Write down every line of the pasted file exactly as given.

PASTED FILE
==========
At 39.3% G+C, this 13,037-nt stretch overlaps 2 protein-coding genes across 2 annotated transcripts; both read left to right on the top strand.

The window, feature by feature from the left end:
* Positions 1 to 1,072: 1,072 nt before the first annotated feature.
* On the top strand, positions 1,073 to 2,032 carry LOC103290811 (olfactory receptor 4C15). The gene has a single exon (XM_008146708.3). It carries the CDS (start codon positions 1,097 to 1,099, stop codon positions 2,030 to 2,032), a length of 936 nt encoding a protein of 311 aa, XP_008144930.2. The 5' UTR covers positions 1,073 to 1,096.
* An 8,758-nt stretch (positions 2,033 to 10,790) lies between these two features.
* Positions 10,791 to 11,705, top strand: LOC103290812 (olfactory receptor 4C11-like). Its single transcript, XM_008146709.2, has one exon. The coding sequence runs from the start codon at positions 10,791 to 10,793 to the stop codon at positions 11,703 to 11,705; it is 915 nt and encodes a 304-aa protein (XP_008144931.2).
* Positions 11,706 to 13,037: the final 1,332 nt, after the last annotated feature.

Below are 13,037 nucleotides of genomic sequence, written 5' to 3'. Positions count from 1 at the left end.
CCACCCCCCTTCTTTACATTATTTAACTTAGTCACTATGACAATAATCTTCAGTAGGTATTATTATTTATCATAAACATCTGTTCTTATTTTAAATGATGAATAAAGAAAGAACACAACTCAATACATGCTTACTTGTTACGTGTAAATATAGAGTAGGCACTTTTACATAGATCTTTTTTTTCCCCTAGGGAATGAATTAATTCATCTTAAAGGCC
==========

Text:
At 39.3% G+C, this 13,037-nt stretch overlaps 2 protein-coding genes across 2 annotated transcripts; both read left to right on the top strand.

The window, feature by feature from the left end:
* Positions 1 to 1,072: 1,072 nt before the first annotated feature.
* On the top strand, positions 1,073 to 2,032 carry LOC103290811 (olfactory receptor 4C15). The gene has a single exon (XM_008146708.3). It carries the CDS (start codon positions 1,097 to 1,099, stop codon positions 2,030 to 2,032), a length of 936 nt encoding a protein of 311 aa, XP_008144930.2. The 5' UTR covers positions 1,073 to 1,096.
* An 8,758-nt stretch (positions 2,033 to 10,790) lies between these two features.
* Positions 10,791 to 11,705, top strand: LOC103290812 (olfactory receptor 4C11-like). Its single transcript, XM_008146709.2, has one exon. The coding sequence runs from the start codon at positions 10,791 to 10,793 to the stop codon at positions 11,703 to 11,705; it is 915 nt and encodes a 304-aa protein (XP_008144931.2).
* Positions 11,706 to 13,037: the final 1,332 nt, after the last annotated feature.

Below are 13,037 nucleotides of genomic sequence, written 5' to 3'. Positions count from 1 at the left end.
CCACCCCCCTTCTTTACATTATTTAACTTAGTCACTATGACAATAATCTTCAGTAGGTATTATTATTTATCATAAACATCTGTTCTTATTTTAAATGATGAATAAAGAAAGAACACAACTCAATACATGCTTACTTGTTACGTGTAAATATAGAGTAGGCACTTTTACATAGATCTTTTTTTTCCCCTAGGGAATGAATTAATTCATCTTAAAGGCC